Lighting

Budget Flash & Trigger

In the last few years numerous cheap generic flashes have hit the market. Most work only in manual mode, but that’s not a real disadvantage when working with off camera flash. I used to throw a couple of  Yongnuo yn560 iv flashes and a couple of YN560-TX transmitters in my camera bag in case I need to add a little light. The had built in radio transmitters which was great, and were affordable.

YongNuo_YN560-TX_i640_1However, these flashes do have quality control issues. I’ve had some that work great, and others that have serious issues. One of mine, irrespective of settings,  occasionally fires at full power then turns itself off. On another the zoom function is temperamental. (2017 update – another of these Yongnuo flashes now only fires at full power. I’ve tried to contact Yongnuo but received no response.) Due to the serious reliability issues I now don’t bother to take these with me.

A reasonably priced flash with built in radio triggers and better reliability is Cactus. My friend Pete uses their strobes almost exclusively and is very happy with them.

Mid range flash systems

Paul C. Buff lighting is a popular system of studio and location lighting that is good value for money. I’ve never used their equipment, but several friends are happy with the gear. One issue is that they only ship to the U.S. or Canada.

High end flash systems

h2809_argb_006_b1-600x524.jpg

Profoto B1 (Profoto Image)

Profoto

I’ve used Profoto gear for a decade. I started with the cheapest  monoblock lights (Profoto Compacts I got on Ebay) and much later added a powerful 7a generator system.  In recent years I purchased a lithium powered Profoto B1  for shooting on location. The good thing about Profoto is reliability, accessories that work with all lights in their system, regularly used by rental studios around the world, and power.  Profoto is however expensive, and High Speed Sync is not available for Sony (until 2017) or Pentax cameras.

577398_10150803796482177_69833138_n

Using the Profoto 7a generator system on location for the Karate Masters Project

Profoto B1  US$2000  – 500W Lithium Powered Strobe Battery built into head.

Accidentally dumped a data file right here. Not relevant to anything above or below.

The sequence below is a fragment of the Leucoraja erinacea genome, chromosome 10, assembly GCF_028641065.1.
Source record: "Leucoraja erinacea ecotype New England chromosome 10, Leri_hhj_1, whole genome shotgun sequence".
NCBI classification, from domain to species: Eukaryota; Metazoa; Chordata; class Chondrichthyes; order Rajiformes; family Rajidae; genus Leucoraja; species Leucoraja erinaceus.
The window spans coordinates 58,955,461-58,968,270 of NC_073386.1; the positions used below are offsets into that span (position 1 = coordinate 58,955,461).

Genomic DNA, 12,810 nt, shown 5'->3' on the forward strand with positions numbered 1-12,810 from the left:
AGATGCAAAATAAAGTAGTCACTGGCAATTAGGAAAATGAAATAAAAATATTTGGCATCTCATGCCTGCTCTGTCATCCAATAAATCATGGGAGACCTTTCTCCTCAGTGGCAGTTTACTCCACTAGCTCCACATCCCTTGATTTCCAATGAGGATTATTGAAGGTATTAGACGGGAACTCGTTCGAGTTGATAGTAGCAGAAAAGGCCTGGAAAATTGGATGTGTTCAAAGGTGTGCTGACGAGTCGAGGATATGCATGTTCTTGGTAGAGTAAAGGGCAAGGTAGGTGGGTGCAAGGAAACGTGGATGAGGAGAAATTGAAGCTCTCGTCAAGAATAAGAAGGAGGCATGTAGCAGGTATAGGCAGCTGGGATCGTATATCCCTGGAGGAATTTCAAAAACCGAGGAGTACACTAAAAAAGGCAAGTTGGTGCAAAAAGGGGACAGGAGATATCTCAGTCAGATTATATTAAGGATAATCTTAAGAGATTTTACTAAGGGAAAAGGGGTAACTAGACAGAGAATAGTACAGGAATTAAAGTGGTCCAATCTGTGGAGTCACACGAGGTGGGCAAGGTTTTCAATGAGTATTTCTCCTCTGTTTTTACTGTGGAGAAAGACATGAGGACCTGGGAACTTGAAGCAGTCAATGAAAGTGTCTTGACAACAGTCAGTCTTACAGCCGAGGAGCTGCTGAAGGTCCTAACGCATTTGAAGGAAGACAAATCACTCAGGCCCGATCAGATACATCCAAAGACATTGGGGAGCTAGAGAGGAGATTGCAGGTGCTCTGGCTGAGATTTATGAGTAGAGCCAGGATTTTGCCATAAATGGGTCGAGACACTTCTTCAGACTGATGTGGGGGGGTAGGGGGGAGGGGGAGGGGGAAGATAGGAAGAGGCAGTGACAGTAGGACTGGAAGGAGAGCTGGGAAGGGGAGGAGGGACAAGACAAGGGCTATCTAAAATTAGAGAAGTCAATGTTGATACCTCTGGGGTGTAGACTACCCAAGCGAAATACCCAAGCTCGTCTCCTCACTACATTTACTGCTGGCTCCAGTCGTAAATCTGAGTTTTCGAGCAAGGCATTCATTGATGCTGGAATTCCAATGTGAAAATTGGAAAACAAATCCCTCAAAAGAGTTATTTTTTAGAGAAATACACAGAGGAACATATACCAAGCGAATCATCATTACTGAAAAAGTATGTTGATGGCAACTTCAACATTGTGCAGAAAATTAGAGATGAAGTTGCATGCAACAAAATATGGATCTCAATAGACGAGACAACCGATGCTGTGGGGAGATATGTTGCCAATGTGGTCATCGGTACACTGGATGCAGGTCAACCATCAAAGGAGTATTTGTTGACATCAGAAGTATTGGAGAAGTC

Profoto B2  US$2000  – 250W  Lithium Powered Strobe with cabled head and battery pack. Better for location work when the light is on a stand or being carried (less top-heavy).

Profoto D1 Air US$1150  – 250W / 500W / 1000W  plug-in studio monoblock. Available individually or in sets. Two  500w lights  or Two 500W and one 1000W light.

Profoto D2 Air light – new in 2016 500W / 1000W  plug-in studio monoblock. Available individually or in sets.

Profoto Softlight Kit – Beauty dish, grid and sock

10149328_1038111379563781_878471566_n1.jpg

Priolite M-Pack 1000 HotSync with beauty dish.

Priolite

Priolite is a new arrival in the high-end strobe sector. It is in many ways the offspring of German light manufacturer Hensel.  As with Profoto it sells plug-in strobes and lithium powered strobes which will allow you to take studio power on location. Priolite strobes take a Bowens / Hensel mount so you can use a wide range of light modifiers.

Priolite MBX500      500W Lithium Powered Strobe with battery built into head (also available in 300w and 1000W)

Priolite M-Pack 500       500W  Lithium Powered Strobe with cabled head and battery pack. Better for location work when the light is on a stand or being carried (less top-heavy).

Priolite M500     500W (1000W available) plug-in studio monoblock

Priolite also have a range of HotSync strobes that allow you to shoot with strobes at shutter speeds faster than your Max Sync Speed. This is extremely useful if you are shooting on location with a mixture of flash and ambient light.

I currently have the PRIOLITE M-PACK1000 HotSync it allows me to use a strobe for fill flash on a bright sunny day at any shutter speed.  With a standard strobe I would be forced to shoot at very small apertures or resort to ND filters in order to have a shutter speed at 1/125 second.

Lightstands & Backgrounds

For the Karate Master Portrait Project I use a skylite black felt backgrounds by Lastolite.

For stands in the studio I like the heavy wheeled stands by Matthews.